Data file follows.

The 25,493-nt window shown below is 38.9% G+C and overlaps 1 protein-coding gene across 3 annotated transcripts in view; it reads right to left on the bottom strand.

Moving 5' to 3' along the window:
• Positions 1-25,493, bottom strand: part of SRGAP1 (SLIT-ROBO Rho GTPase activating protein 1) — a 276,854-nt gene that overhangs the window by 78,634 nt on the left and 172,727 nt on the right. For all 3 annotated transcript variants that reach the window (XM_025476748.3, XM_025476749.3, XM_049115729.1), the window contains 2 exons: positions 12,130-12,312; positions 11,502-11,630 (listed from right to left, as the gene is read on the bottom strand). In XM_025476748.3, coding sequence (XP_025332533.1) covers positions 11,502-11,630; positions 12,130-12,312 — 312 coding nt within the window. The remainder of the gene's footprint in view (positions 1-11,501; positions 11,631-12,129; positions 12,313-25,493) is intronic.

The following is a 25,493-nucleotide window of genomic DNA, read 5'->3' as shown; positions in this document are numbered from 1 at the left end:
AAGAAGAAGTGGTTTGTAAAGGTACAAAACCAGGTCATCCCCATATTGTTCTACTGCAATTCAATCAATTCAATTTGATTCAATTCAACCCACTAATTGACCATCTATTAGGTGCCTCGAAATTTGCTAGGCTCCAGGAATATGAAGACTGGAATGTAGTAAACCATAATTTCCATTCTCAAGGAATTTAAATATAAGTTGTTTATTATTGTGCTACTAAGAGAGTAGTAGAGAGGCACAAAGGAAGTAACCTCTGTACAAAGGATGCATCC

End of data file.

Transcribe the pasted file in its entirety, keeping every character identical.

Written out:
The 25,493-nt window shown below is 38.9% G+C and overlaps 1 protein-coding gene across 3 annotated transcripts in view; it reads right to left on the bottom strand.

Moving 5' to 3' along the window:
• Positions 1-25,493, bottom strand: part of SRGAP1 (SLIT-ROBO Rho GTPase activating protein 1) — a 276,854-nt gene that overhangs the window by 78,634 nt on the left and 172,727 nt on the right. For all 3 annotated transcript variants that reach the window (XM_025476748.3, XM_025476749.3, XM_049115729.1), the window contains 2 exons: positions 12,130-12,312; positions 11,502-11,630 (listed from right to left, as the gene is read on the bottom strand). In XM_025476748.3, coding sequence (XP_025332533.1) covers positions 11,502-11,630; positions 12,130-12,312 — 312 coding nt within the window. The remainder of the gene's footprint in view (positions 1-11,501; positions 11,631-12,129; positions 12,313-25,493) is intronic.

The following is a 25,493-nucleotide window of genomic DNA, read 5'->3' as shown; positions in this document are numbered from 1 at the left end:
AAGAAGAAGTGGTTTGTAAAGGTACAAAACCAGGTCATCCCCATATTGTTCTACTGCAATTCAATCAATTCAATTTGATTCAATTCAACCCACTAATTGACCATCTATTAGGTGCCTCGAAATTTGCTAGGCTCCAGGAATATGAAGACTGGAATGTAGTAAACCATAATTTCCATTCTCAAGGAATTTAAATATAAGTTGTTTATTATTGTGCTACTAAGAGAGTAGTAGAGAGGCACAAAGGAAGTAACCTCTGTACAAAGGATGCATCC